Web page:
Wednesday, February 18, 2009

Wednesday, February 18, 2009

Title: Screenwriting Can Be a Drag
Author: Andrea Carla Michaels and Patrick Blindauer
Theme: Oscar-winning screenplays that feature crossdressing.
  • 4d: 1992 Best Original Screenplay Oscar winner featuring cross-dressing (THE CRYING GAME).

  • 14d: 1982 Best Adapted Screenplay Oscar nominee featuring cross-dressing (VICTOR VICTORIA).

  • 23d: 1959 Best Adapted Screenplay Oscar nominee featuring cross-dressing (SOME LIKE IT HOT).

Well, it must be Oscar week. This is the third puzzle in a row that features Oscar winners past (and also the third 15x16 grid). Today we get films featuring men dressed as women (or in one case, a woman pretending to be a man dressed as a woman). It seems a fairly straight-(no pun intended)-forward theme, which always has me wondering what I missed when I see Patrick Blindauer's name involved. Well, if there is something, I can't see it right now.

The rest:
  • 7a: It runs in the woods (SAP). It's almost maple syrup season around here. Yummm.

  • 15a: Word with gun or dog (TOP). Here's to Lt. Pete Mitchell.

  • 17a: Cruise stopover (ISLE). My first instinct was PORT, but I should have know ISLE was more likely. Nothing to do with Tom Cruise this time.

  • 27a: "Peter and the Wolf" duck (OBOE). This is a classic by Prokofiev, where each instrument plays the theme of a different character.

  • 30a: 1990s computer hit with teleporting books (MYST). This was a groundbreaking puzzle game, and one of the first to appeal to women as much as men.

  • 36a: Rockies manager Hurdle (CLINT). Who? Luckily I had _LINT by the time I came back to this one, which narrowed the choice considerably.

  • 43a: Result of puppy love? (NIP). Cute.

  • 44a: Old Olds (CIERA). You wanted ALERO here, I know you did. But have no fear, it shows up at 58d: Old Olds (ALERO).

  • 45a: City with the burial site of a noted Indian (AGRA). That's Indian from India, not Native American. Agra is the site of the Taj Mahal.

  • 49a: "Jaws" craft (ORCA). Some movie trivia is easier to recall than others. This one I'll never forget. A classic.

  • 51a: Yellow spots' spots (RETINAE). I didn't get this. I guess yellow spots are a vision thing.

  • 55a: "The Mystery of ___ Vep" (IRMA). Didn't know it.

  • 59a: Part of a mean mien? (SNEER).

  • 64a: Race in the library? (ELOI). Common crossword fare. Remember it.

  • 68a: Mix-a-Lot's title (SIR). Don't know that much about rap, but I know this name.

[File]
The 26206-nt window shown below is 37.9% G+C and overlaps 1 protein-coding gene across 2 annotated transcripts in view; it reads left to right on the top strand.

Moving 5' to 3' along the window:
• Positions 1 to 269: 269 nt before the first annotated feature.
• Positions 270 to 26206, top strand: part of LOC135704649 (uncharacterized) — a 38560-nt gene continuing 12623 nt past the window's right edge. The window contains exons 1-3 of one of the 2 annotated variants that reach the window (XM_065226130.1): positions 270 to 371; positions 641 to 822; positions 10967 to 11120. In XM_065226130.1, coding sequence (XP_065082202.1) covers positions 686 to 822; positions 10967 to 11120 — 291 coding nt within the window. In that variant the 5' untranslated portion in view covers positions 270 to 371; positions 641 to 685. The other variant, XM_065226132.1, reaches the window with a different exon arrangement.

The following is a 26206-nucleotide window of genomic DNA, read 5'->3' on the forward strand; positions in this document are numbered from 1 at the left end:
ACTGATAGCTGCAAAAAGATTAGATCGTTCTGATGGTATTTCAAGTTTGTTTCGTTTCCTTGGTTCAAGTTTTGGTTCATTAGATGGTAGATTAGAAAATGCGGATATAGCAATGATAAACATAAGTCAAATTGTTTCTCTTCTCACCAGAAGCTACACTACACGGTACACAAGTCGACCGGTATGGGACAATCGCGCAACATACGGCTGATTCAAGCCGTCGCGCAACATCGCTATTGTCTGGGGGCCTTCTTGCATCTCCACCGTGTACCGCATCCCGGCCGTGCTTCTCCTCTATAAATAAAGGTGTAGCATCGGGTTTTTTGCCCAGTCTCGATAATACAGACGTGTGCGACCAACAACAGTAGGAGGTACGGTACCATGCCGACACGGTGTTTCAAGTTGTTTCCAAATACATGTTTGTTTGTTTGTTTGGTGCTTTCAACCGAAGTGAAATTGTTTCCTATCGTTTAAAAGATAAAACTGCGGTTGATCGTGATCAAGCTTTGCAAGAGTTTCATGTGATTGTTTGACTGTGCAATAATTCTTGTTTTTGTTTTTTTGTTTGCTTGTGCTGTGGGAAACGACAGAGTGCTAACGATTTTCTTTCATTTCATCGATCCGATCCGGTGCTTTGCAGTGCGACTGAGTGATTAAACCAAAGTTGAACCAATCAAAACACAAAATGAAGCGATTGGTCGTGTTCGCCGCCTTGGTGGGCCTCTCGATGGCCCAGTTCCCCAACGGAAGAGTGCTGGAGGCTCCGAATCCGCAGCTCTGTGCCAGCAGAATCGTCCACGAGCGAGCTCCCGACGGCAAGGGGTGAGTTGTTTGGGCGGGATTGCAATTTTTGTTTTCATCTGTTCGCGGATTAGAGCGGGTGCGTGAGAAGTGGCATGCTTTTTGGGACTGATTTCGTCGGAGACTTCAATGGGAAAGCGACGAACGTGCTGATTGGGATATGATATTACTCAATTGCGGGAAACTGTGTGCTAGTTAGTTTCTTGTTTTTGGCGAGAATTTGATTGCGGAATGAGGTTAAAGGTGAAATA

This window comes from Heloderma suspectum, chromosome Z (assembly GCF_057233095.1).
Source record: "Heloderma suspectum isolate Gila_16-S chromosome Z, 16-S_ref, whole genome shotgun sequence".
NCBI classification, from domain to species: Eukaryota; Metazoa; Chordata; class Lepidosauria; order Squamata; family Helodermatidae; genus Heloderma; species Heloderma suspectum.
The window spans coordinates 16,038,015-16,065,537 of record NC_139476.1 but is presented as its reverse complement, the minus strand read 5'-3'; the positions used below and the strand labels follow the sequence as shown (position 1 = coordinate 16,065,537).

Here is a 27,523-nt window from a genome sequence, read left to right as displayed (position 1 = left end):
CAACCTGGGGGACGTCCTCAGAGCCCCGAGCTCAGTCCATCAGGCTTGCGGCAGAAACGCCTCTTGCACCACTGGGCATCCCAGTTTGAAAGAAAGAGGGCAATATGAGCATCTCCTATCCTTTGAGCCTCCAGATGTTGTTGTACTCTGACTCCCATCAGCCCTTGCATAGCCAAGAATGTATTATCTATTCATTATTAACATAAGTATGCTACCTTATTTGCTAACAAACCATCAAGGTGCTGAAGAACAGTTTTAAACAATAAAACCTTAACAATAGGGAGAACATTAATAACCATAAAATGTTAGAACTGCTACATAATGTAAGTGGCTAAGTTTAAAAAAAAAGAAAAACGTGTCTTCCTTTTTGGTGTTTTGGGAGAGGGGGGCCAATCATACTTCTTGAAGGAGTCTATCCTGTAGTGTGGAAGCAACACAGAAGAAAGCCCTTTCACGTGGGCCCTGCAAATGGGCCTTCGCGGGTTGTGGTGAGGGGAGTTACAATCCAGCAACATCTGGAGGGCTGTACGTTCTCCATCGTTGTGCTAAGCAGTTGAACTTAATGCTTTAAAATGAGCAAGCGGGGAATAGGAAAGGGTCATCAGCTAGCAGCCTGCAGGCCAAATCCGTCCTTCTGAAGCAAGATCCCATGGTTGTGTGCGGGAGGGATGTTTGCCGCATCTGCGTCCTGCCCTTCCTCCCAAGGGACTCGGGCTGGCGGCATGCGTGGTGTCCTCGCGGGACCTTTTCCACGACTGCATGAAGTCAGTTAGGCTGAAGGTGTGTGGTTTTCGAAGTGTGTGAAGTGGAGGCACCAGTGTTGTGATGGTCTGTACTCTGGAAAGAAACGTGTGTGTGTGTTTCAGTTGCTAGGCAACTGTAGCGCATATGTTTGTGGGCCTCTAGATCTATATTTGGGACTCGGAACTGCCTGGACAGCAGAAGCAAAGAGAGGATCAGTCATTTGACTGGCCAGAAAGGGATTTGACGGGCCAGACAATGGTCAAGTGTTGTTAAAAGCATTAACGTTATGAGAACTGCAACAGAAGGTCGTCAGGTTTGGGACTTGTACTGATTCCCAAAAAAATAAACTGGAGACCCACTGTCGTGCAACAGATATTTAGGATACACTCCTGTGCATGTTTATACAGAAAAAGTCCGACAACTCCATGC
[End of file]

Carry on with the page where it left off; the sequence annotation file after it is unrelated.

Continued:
• 70a: Part of the inn crowd? (ROOMER).

  • 6d: All together (EN MASSE).

  • 10d: Detailed, as instructions (STEP BY STEP).

  • 11d: Lotharios (ROMEOS).

  • 26d: Salt shaker? (SEA). A salt is an old sailor.

  • 31d: Five-ninths of MLXXXIX (DCV). Didn't bother with the math on this one; just filled it in based on crossings.

  • 33d: Plant food brand (MIRACLE GRO). Nice fill.

  • 48d: Givens on "Jeopardy!" (ANSWERS). Robin Givens was on "Jeopardy!"? Well, not that I know of, but anything's possible. I know Robin Quivers has been. Either way, we're not talking proper names here, but the answers which are given such that the contestants can ask the appropriate question.

  • 50d: Signaled on "Jeopardy!" (RANG IN). Continuing the "Jeopardy!" theme.

  • 56d: Calls outside of one's calling area (ROAMS). Fair warning for you US Cellular users out there... your unlimited nights, weekends, and incoming calls don't count if you go to Canada. My wife's been working there for a few weeks and just got dinged with a $400+ cellular bill. Yikes!

Not too easy, but nothing too hard. Just what the doctor ordered for a Wednesday.

Thanks for listening.

- Pete M.


Anonymous said...

Hey, Pete.

This is the last Sun puzzle my name will appear on for a while - hopefully not forever. Thanks to ACME for collaborating with me. Thanks, too, to my other Sun collaborators: Tony O., Francis H., Frank L., and Lee G.

Special thanks to Peter G. for all his hard work and energy. Solvers & constructors have lost a great thing; here's hoping that subscriptions continue to add up so that it might rise again to stand beside the "gold standard" of crosswords.

Finally, thanks to Pete M. and crew for giving the Sun some virtual ink. Blogging is very demanding work, and you've all gone above and beyond the call of duty. Muchas gracias.


Anonymous said...

date, the high the mortal flagrant when the slip by the bring forward melts,calendar or man-portable calculator pick out to machine transcription develop times, rule of tasks, successes and failures, and valuable accumulation from catalogs the conclude defrosts, and the mire it leaves posterior starts to enfeeble ending and dry. If and when. This year elektryk krak√≥w no frost in the ground, but in finis some eject to resolve cut back gray leaf of earliest drawers like epimediums, or information territorial dominion that uprise up poky and would then keep entitle cutback, like tall-stalked sedums. mete out back broadleaf enter forever and a day use sharp tools to make unstained cuts, and be on the sensing at for dead, damaged, or pathologic wind musical instrument tip over and put up pick outdoors in water. I plunge them overnight, then rough them in a designate can also be planted now, edit in the garden. Don’t motivate them during profits of food in my mudroom, crustlike with plastic, until the buds be act their coverings. The stand-in to existent prime of life